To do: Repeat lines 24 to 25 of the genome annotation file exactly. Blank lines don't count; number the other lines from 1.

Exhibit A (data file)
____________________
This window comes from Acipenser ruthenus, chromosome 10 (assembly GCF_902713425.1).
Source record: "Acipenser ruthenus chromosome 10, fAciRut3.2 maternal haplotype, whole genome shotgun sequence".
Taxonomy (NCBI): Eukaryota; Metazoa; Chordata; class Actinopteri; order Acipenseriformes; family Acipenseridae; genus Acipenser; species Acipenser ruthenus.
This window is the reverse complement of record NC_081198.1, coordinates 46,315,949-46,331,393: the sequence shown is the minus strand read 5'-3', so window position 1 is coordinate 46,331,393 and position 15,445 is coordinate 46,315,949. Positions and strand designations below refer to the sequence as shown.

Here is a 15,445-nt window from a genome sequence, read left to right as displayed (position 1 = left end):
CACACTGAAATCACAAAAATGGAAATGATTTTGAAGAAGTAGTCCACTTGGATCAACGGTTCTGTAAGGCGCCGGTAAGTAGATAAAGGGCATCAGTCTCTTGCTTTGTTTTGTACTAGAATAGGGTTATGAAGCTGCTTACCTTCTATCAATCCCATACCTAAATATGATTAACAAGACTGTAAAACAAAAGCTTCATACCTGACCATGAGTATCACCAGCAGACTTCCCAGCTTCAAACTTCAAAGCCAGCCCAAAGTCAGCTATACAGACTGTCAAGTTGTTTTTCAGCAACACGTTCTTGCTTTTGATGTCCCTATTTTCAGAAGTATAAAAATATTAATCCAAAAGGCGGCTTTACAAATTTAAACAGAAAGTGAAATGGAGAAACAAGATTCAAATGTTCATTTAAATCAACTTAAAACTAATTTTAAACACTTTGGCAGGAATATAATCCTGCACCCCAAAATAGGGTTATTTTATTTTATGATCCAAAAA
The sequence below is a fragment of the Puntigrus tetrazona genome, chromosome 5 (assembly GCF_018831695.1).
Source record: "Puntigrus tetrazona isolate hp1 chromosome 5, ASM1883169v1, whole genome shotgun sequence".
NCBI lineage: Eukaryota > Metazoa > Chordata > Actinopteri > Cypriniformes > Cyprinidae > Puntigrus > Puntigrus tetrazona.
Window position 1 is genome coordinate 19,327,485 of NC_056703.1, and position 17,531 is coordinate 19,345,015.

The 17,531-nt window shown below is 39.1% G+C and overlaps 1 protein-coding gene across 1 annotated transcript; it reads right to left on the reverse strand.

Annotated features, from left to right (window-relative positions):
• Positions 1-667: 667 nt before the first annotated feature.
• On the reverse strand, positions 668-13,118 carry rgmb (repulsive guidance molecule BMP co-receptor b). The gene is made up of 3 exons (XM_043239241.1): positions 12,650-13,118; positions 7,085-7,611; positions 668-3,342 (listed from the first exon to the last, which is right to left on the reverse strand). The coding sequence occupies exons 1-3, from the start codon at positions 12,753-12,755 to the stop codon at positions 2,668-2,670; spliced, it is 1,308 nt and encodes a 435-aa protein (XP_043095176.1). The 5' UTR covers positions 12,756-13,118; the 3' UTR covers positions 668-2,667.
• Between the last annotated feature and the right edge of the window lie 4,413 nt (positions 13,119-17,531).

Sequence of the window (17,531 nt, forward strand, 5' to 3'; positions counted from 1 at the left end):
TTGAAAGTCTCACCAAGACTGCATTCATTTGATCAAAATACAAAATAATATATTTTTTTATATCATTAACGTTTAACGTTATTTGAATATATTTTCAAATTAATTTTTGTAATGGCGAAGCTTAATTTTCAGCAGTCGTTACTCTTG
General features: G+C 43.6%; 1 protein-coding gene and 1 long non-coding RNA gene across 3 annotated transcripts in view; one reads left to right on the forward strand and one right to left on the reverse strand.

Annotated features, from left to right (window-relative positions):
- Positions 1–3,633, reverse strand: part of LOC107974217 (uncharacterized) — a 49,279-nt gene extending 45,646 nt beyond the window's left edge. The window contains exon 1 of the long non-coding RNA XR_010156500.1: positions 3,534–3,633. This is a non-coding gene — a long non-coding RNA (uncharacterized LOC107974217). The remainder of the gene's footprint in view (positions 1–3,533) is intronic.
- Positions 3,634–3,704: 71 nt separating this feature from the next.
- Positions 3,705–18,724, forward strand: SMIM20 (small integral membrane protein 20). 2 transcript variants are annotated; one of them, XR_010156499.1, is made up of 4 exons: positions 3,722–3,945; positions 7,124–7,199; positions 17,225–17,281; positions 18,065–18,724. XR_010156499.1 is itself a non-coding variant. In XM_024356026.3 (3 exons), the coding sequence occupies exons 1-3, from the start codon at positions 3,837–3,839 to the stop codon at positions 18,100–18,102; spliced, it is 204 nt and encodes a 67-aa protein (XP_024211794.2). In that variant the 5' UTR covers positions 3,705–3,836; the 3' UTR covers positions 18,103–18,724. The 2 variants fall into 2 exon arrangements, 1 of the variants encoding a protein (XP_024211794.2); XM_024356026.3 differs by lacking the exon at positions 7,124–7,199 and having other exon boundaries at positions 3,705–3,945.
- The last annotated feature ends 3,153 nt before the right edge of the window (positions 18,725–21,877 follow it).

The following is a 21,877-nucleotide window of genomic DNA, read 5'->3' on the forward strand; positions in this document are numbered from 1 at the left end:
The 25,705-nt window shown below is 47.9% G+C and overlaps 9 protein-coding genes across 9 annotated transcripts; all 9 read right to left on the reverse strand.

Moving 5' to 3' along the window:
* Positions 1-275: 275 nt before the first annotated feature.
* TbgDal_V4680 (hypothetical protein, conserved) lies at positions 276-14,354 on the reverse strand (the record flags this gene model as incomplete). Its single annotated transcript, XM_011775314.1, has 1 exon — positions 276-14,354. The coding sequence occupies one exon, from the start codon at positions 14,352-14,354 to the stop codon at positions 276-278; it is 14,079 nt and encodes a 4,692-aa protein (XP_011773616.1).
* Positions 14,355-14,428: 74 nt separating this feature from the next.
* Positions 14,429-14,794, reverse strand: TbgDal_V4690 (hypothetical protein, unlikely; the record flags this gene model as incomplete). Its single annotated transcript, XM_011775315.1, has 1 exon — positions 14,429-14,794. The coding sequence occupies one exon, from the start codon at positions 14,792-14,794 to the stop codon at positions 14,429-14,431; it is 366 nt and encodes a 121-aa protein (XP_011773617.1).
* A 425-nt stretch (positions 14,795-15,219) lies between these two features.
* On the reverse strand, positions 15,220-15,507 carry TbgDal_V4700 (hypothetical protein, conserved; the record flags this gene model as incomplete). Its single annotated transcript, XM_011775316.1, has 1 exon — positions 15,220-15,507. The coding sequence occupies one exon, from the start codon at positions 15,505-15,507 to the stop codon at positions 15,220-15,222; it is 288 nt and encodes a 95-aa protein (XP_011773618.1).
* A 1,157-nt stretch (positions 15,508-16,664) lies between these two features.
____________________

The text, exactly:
The following is a 21,877-nucleotide window of genomic DNA, read 5'->3' on the forward strand; positions in this document are numbered from 1 at the left end:
The 25,705-nt window shown below is 47.9% G+C and overlaps 9 protein-coding genes across 9 annotated transcripts; all 9 read right to left on the reverse strand.